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TOP 1000 REVIEWERon 23 January 2012
Otto Klemperer(OK) was one of the last century's greatest conductors,and this box set is a super bargain--in fact,most of the performances here can be bought individually,each one costing more than the total of this 10cd set.Performances are taken from radio broadcasts,but in all cases are very fair sonically(mono,of course)but here we have a younger,faster,more dynamic OK than would be the case in his later years.
The Bruckner 8 alone is worth the price--a recent 3 cd set of OK's Bruckner didn't have an 8,a great pity--and when you consider all of the other material,this is a great buy.Well worth the modest outlay.
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on 24 January 2012
I am old enough to remember Klemperer's performances with the New Philharmomia in the Royal Festival in the early 1970s. Even then, when, sometimes he looked so ill that he would not even get through the piece, and seemed on occasions to be carried through by a loyal orchestra, he was capable of producing unforgettable moments. Of all these the most sublime was his conducting of the long slow movement in Bruckner's 8th symphony. No-one has ever, to my mind, come nearer to reaching the core of this symphony than Klemperer did on that occasion (though that performance was marred by savage cuts to the last movement). Therefore I was extremely interested to buy this box if only for this.
Although this, as most of the other cds in this set, was taken from a radio recording in the 1950s the sound is very clear and faithful; here we get Klemperer's insights and understanding of musical structure in a performance more lithe and flowing than that of his later years but wonderfully balanced as I remembered it, with chamber orchestra like sensitivity between (for example) horns and strings and the harp (an unusual instrument in Bruckner)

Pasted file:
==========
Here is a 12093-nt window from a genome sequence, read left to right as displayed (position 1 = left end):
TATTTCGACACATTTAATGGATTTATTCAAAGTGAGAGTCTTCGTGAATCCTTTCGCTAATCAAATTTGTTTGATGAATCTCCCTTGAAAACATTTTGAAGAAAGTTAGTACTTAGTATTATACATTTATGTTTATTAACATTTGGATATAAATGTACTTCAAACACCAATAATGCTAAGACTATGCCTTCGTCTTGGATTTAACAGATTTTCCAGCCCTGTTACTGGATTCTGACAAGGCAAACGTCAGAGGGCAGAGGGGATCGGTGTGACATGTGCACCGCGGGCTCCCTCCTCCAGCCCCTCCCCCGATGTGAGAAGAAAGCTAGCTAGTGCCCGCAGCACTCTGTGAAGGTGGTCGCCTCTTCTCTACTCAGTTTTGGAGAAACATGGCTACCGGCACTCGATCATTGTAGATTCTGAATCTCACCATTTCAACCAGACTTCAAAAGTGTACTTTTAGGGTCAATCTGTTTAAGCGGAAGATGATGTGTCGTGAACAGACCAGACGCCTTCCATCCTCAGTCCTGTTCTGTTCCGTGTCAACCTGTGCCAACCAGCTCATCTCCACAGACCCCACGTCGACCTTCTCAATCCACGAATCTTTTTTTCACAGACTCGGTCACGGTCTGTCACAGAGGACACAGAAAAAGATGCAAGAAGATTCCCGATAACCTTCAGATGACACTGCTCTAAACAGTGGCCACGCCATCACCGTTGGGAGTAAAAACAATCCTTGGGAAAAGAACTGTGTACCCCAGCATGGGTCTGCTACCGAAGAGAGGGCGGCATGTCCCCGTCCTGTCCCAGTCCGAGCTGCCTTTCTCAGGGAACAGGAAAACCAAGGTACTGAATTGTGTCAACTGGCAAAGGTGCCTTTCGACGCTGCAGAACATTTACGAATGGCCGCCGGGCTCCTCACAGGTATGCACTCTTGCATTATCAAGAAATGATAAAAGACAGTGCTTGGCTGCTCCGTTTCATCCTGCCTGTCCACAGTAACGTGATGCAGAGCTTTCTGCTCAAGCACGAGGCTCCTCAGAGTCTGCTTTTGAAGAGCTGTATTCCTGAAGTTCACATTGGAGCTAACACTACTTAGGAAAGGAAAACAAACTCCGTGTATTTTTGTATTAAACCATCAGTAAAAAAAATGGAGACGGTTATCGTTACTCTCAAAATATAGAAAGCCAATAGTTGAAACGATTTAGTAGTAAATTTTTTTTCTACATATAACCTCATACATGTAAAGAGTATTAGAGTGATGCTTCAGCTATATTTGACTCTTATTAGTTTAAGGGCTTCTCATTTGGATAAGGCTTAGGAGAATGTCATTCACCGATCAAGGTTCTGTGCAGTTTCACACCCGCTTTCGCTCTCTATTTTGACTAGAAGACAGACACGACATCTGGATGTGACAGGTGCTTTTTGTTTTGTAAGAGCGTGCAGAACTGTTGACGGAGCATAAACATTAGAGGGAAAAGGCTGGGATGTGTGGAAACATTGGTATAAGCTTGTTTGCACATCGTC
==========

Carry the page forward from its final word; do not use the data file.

The contrast between the quiet end of the slow movement and the blazing start of the finale is particularly successful.
In this box we also get the wonderful performance of Bruckner's 7th with the Vienna Symphony Orchestra which alone sells on another label for £11.75: this famous performance was described by critics of the time as "song-like, full of streaming lyricism and powerfully shaped climaxes; the music sang and flowed in a manner that seemed to relate it to Schubert's symphonies."
Then we get the 1954 Cologne Bruckner 4. Klemperer conducted this on many occasions and recorded it several times. This is generally reckoned by far the finest of his performances of the work that survives: "dynamic, intense, concentrated and with his hallmark grasp of structure." (BBC music magazine).

So this box at under £9 would be a bargain if it only contained these 3 Bruckner symphonies. But also thrown in are all the Beethoven symphonies (which I have not yet listened to) a powerful performance of the Brahms 2nd piano concerto with Geza Anda, and a fascinating performance of Beethoven's 4th with Leon Fleisher, and strong accounts of Brahms symphonies 1 & 3.

So what are the snags? Only 1. There is no booklet of any kind - so there are no notes on the music and no information of the editions used in the Bruckner (I believe Klemperer used the Nowak edition). However, the orchestras and the dates of the performances are clearly marked on the sleeves and the track times are also listed there. The sound is mono but clear and natural, well balanced not only across the various orchestrasbut between the soloists and orchestras on the concerto disc - which in itself is a tribute to a remarkable conductor. If anyone wants to find out why as shrewd an impresario as Walter Legge brought Klemperer to Britain to conduct his Philharmonia and why the orchestra reformed under him when Legge tried to disband it, just let him/her listen to these cds.
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on 27 January 2012
For anyone else fancying this Klemperer there's some very good live/off-air stuff in it but also some EMI material in less good sound than "official" releases.

For me this was worth buying for an extremely uncomprosing Bruckner 8. A sort of anti-Jochum (I love Jochum but the counter view is interesting).

Full content is as follows

Beethoven 1, 2, 6, 8 - Philharmonia live in Vienna (1960)
Beethoven 3, 4, 9 - Cologne RSO live (1954-1958)
Beethoven 5, 7 - Philharmonia 1955 EMI recordings (not the ones from the complete cycle)
Beethoven Egmont - Philharmonia 1957 EMI recording
Brahms 1 - Cologne RSO live (1955)
Brahms 3 - Philharmonia 1959 EMI recording - but see Graham's post below
Bruckner 4, 8 - Cologne RSO live (1954-1957)